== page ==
7.1 Referencing in everyday life
Referencing is not simply an academic convention: people often acknowledge their sources when they report information. For example, when I reminded my son to take the umbrella this morning, I also said that I had listened to the BBC weather report, which forecast heavy showers.
If you read newspapers, listen to the radio or watch the news on TV, you will know that journalists regularly report information they have gathered from their sources and normally acknowledge these sources. They do this to justify and add authority to the points they make and to allow readers to locate their sources should they wish to find out more.
Read the extract below in which Guardian journalist Andrew Sparrow uses information from his sources to discuss child poverty in the UK. Identify the ways in which he acknowledges his sources and note them in the box before comparing your answer with mine.
The Social Mobility and Child Poverty Commission said the absolute child poverty goal was ‘simply unattainable’ and that this was on course to be the first decade since records began in 1961 not to see a fall in absolute child poverty.[…]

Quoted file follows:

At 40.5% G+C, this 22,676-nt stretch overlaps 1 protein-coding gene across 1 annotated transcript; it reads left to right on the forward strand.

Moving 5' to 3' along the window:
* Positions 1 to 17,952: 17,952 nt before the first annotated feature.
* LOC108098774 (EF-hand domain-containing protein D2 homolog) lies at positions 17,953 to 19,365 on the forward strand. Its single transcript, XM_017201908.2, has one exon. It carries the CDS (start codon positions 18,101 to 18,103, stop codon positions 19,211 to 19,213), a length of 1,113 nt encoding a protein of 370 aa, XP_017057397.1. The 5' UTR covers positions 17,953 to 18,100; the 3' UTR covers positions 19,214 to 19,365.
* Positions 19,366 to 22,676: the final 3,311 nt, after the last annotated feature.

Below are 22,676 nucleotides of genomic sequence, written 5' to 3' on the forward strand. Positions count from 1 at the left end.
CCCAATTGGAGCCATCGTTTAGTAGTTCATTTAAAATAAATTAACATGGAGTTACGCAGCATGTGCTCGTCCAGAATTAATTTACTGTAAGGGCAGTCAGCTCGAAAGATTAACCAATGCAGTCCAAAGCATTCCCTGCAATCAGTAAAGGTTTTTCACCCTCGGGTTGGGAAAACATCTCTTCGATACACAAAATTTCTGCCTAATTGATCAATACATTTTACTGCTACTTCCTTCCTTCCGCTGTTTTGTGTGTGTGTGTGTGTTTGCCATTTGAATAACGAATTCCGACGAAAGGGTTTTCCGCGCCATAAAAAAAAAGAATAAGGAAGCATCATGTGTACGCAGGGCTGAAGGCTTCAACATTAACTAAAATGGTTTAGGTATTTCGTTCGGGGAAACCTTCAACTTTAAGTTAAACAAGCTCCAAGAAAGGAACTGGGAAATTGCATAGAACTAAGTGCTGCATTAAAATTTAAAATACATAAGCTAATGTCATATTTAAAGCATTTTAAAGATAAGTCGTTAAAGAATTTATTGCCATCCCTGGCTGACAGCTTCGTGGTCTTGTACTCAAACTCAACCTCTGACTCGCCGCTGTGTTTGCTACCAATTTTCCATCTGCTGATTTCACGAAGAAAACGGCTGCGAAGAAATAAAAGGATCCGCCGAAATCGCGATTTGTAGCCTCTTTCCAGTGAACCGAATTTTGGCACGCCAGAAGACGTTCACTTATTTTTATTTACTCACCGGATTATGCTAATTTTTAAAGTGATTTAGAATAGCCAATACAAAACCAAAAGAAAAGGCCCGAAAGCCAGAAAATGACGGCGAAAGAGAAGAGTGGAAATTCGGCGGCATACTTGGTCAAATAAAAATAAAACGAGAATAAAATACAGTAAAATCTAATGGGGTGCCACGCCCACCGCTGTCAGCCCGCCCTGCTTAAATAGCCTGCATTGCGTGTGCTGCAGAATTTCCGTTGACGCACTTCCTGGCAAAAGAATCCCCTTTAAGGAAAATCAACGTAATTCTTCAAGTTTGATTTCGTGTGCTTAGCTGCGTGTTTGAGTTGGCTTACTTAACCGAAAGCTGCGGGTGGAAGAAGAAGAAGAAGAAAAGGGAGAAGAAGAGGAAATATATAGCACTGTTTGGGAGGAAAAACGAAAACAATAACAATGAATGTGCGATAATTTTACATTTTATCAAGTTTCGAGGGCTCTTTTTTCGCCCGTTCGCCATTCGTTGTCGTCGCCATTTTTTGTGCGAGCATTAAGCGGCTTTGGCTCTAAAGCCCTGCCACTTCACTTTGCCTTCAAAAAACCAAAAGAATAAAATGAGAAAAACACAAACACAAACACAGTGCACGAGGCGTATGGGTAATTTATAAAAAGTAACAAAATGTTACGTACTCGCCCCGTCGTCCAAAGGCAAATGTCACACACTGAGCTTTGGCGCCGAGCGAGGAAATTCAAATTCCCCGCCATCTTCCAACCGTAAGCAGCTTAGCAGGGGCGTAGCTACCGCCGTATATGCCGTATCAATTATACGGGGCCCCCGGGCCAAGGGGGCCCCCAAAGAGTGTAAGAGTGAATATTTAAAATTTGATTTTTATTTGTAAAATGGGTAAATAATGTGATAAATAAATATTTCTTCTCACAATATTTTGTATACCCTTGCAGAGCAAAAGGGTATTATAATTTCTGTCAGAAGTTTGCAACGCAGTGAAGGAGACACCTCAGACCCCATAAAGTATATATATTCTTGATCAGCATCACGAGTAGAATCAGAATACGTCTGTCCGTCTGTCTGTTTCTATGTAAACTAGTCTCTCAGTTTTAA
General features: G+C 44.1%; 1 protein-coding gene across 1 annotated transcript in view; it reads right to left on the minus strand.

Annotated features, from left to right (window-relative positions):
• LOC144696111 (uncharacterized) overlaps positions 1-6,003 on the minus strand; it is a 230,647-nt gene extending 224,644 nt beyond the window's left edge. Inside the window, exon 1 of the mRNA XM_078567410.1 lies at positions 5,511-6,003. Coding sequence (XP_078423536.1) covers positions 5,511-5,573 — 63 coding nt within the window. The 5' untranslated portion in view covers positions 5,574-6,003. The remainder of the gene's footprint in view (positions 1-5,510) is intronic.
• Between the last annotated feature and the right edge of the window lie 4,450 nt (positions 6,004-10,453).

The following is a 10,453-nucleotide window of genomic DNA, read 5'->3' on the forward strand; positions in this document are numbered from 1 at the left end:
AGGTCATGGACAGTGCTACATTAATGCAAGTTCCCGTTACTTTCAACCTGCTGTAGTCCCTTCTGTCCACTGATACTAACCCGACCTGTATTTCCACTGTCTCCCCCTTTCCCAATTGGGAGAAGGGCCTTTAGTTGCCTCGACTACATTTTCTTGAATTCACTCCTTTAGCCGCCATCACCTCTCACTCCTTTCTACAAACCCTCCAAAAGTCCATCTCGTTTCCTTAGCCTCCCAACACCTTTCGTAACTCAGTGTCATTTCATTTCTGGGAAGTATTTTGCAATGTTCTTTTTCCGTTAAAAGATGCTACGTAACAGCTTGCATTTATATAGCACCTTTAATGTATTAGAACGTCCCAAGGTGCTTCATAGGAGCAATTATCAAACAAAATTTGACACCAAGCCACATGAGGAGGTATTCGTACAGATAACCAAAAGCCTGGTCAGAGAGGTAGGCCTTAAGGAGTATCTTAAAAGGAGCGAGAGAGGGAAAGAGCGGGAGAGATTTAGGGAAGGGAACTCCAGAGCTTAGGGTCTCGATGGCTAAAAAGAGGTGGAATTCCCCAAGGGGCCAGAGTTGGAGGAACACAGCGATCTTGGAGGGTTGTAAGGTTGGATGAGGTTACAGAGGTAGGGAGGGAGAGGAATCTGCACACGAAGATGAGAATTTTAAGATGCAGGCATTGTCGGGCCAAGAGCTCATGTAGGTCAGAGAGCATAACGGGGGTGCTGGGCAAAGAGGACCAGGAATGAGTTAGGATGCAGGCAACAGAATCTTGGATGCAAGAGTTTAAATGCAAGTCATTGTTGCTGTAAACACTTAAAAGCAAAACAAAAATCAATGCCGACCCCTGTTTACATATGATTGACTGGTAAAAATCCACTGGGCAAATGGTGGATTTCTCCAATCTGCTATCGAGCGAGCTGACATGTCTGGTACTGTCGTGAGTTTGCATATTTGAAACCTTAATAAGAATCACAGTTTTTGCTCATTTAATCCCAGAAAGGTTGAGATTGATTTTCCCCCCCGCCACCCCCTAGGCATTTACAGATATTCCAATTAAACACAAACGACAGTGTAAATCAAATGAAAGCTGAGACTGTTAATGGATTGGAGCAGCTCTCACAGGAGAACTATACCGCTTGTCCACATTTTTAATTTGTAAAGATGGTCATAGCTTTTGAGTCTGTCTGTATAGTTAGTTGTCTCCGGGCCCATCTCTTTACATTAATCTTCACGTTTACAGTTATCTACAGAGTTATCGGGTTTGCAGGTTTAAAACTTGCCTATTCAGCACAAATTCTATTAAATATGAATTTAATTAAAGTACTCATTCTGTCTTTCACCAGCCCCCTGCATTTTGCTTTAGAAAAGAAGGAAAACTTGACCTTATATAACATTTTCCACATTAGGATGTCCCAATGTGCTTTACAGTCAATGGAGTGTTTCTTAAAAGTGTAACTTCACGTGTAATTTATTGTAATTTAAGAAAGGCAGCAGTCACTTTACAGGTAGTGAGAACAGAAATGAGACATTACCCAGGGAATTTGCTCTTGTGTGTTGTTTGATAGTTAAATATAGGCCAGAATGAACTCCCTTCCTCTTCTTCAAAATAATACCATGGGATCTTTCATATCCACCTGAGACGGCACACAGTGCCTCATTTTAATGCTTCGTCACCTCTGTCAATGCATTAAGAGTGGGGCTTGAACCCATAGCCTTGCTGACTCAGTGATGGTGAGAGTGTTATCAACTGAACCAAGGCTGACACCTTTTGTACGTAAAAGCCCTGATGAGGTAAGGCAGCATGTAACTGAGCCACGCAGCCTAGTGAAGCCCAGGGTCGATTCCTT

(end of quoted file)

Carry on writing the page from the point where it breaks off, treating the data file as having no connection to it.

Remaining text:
Iain Duncan Smith, the work and pensions secretary, argues that addressing poverty by just increasing benefits is flawed and the root causes must be addressed by getting more parents into jobs. But the commission says ‘ending poverty mainly through the labour market does not look remotely realistic by 2020’. In too many cases it simply moves children from low income workless households to low income working households.
Andrew Sparrow acknowledges both the Social Mobility and Child Poverty Commission and Iain Duncan Smith. He explains the current situation by reporting the Commission’s findings through a quotation and a paraphrase. He goes on to discuss a possible strategy by summarising the view expressed by the work and pensions secretary Iain Duncan Smith. He then reports the exact words used by the Social Mobility and Child Poverty Commission. Sparrow finishes by paraphrasing a point made by the Commission.
As you can see, journalists use their sources of information all the time. They sometimes simply report this information, but they often compare and contrast it or use it to make a specific point. They normally acknowledge their sources or inform readers of serious reasons why this cannot be done. The acknowledgement in this case would allow interested readers to look for the Commission’s report and read it in full. Referencing in newspapers, however, is not as precise as the referencing required in university assignments. For example, in this extract there is no date of publication.